BOGOTA, June 6 (Reuters) - A possible ban by Colombia's government on coal exports to Israel would violate international agreements and put market confidence and foreign investment at risk, the country's private mining association said late Thursday.

Bloomberg reported on Thursday that the commerce ministry could bar coal shipments to Israel, after leftist President Gustavo Petro cut diplomatic ties with the Middle Eastern country in May in protest of its actions in Gaza.

A source at the commerce ministry told Reuters there currently exists no order, resolution or decree which would prohibit or restrict coal exports to Israel.

Petro has strongly criticized Israeli Prime Minister Benjamin Netanyahu and Colombia has requested to join South Africa's genocide case against Israel at the International Court of Justice.

Colombia, the world's fifth largest coal producer, sent 56.7 million metric tons of coal abroad last year, including 3 million tons to Israel, about 5.4% of total exports, according to government data.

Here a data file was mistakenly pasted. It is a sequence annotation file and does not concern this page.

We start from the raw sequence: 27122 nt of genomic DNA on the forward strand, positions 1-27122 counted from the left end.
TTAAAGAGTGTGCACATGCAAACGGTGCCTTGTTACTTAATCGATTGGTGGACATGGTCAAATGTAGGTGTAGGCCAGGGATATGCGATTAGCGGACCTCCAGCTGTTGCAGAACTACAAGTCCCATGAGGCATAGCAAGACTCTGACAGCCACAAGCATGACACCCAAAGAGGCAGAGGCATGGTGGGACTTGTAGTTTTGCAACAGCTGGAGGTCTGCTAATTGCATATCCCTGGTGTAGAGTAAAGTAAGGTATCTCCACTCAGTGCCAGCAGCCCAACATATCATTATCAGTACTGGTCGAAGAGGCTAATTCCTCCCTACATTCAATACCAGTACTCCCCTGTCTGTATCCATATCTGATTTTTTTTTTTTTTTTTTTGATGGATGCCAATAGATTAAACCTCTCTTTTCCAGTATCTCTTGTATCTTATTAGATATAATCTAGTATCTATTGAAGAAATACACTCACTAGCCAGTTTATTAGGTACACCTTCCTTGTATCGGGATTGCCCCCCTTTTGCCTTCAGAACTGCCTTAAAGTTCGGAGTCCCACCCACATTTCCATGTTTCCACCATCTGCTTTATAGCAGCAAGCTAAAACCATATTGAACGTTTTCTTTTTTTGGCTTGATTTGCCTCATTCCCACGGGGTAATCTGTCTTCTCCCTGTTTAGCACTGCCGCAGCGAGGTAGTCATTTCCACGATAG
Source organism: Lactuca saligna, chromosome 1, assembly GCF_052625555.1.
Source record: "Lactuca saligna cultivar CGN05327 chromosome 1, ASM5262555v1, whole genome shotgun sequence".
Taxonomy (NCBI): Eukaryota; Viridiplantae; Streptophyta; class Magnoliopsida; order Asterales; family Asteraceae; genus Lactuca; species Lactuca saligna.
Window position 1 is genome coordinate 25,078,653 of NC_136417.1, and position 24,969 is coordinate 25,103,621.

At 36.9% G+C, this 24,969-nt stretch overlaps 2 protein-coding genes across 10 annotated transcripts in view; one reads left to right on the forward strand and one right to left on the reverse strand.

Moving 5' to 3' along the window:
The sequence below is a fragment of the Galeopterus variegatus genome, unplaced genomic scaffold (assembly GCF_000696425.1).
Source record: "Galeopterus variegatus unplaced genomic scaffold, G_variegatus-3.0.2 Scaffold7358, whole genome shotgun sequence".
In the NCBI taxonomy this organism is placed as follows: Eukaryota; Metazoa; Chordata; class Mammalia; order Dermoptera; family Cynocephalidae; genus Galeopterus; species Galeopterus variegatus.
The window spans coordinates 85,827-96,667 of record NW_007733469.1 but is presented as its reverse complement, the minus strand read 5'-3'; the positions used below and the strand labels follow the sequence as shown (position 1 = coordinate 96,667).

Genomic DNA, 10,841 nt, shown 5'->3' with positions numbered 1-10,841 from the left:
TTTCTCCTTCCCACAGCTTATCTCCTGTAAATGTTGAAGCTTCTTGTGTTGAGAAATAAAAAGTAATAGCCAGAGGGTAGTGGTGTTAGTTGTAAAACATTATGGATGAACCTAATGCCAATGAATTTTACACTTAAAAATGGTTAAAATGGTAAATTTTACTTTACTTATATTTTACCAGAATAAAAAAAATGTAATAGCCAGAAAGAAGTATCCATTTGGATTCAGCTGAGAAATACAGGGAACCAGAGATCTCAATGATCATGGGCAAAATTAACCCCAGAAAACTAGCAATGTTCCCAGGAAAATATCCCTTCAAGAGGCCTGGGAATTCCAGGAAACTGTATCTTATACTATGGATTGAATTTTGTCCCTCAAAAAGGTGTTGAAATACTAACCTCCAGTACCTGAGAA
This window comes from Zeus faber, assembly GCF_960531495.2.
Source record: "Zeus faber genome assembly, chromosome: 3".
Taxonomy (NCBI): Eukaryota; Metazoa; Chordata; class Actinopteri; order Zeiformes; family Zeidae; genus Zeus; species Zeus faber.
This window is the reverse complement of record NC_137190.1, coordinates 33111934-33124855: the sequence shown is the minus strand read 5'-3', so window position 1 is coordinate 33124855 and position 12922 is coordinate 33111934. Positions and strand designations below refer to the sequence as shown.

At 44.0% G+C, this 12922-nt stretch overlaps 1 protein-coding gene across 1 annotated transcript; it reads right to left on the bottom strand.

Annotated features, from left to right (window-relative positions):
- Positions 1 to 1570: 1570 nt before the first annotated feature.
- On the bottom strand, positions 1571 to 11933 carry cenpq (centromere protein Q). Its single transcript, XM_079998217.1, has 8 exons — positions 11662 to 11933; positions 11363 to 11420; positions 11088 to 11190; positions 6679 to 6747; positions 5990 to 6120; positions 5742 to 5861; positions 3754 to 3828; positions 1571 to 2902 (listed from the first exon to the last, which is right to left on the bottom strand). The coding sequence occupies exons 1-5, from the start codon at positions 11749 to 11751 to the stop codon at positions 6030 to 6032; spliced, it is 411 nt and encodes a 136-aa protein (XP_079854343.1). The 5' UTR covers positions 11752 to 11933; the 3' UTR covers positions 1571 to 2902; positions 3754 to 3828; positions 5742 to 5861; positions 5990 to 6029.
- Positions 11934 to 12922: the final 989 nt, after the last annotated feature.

"This decision would not comply with international commitments by Colombia that should be respected and puts at risk the confidence of markets and foreign investment," the Colombian Mining Association (ACM) said in a statement.

Israel is a key destination for Colombian coal and shipments there generate about $165 million a year in taxes, royalties and other contributions.

A free trade agreement between Israel and Colombia has been in force since 2020 and the ACM said that deal prevents imports and export restrictions between the two countries.

Drummond and Glencore are major private coal miners in Colombia. (Reporting by Luis Jaime Acosta Writing by Julia Symmes Cobb Editing by Marguerita Choy)